Okay, sure, the smoked olive oil helps here. There are two brands of smoked olive out, one from California and the other one - this is the other one, smoked over pine. I haven't had the domestic, it might be great, but I know this one is (sorry I'm forgetting the name, but La Tienda sells it).

But the tuna!

I don't even know how to explain why it's so good. It tastes like tuna! Like real tuna. Not like canned tuna. And it doesn't have that cat food smell. But there's got to be more to it, because somehow I know using freshly cooked tuna wouldn't make the same kind of sandwich as the canned stuff did. It's like this can of tuna tastes to me like what other cans of tuna taste to people who for some weird reason love canned tuna. Like I finally get it.

$15 a pound sounds ridiculous, but it's $2.50 a sandwich, and I've made cold cuts sandwiches that cost that much, and steak sandwiches that cost considerably more.

But still.

I'm saving this can for a special occasion.

Wednesday, January 19, 2011

amaro: campari, rabarbaro zucca

Campari, Rabarbaro Zucca

Like I said, on Okay Check It Out twenty-eleven is the year of the amaro. We've talked about amari before. I'm using it as more or less synonymous with "potable bitters," which some people object to - Campari isn't considered an amaro, for instance, and furthermore anything that isn't Italian shouldn't really be called one.

But there just isn't another good word. "Potable bitters" is a little bit shit, and it's a jargony term that only exists because there's nothing better. So I'll use amaro. The distinction between what technically really truly is and isn't an amaro will never ever be important, I promise.

What I mean by amaro, then, or by potable bitter, is, to recap, a liqueur with significant levels of bitterness -- or alternately, a low-proof bitter with added sweetness. It all depends which angle you look at it from. We're not talking about Angostura, is the point. You can use an amaro by the dash, the way you do Ango - and you can use Ango by the shot, the way you do Campari - but traditionally you don't.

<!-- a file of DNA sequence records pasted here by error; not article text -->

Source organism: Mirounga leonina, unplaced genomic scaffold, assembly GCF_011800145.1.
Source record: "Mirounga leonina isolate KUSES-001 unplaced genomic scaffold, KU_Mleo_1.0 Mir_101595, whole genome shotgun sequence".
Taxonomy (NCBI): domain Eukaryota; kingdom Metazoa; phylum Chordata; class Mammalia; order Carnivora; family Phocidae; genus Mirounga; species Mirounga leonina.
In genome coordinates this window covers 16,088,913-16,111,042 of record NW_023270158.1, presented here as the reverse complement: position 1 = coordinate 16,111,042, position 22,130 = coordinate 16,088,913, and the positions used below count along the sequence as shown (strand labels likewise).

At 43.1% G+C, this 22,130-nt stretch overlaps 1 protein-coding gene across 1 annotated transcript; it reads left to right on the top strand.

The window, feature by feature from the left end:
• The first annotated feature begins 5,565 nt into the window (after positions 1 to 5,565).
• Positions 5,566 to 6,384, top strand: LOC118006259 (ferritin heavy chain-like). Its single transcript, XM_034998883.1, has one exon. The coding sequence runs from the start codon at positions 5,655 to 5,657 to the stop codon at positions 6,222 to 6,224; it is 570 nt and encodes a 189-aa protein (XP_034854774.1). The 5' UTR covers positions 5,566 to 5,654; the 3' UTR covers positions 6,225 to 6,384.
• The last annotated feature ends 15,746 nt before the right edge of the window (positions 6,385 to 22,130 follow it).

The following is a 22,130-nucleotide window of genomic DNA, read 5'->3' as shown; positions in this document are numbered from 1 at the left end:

There's a wide range of flavor in this category - potentially as wide as in "liqueur" itself, but in practice most amari are some combination of fruity, herbal, minty, anisey, or medicinal, in addition to their bittersweetness.

I mean to cover one a month, but we're starting with a doubleshot because Campari is the best known and most widely available amaro, and Rabarbaro Zucca is quite similar to it. Both are kind of fruity - not compared to Aperol, and not as much as the bright red color of Campari would make you think, but fruitier than many other amari. Though Zucca means squash/gourd/pumpkin, that's just the name of the family that's been making Rabarbaro since 1845, and rabarbaro means rhubarb. It's delicious stuff. Not exactly the same as Campari by any means, but closer to Campari than any other amaro I've had.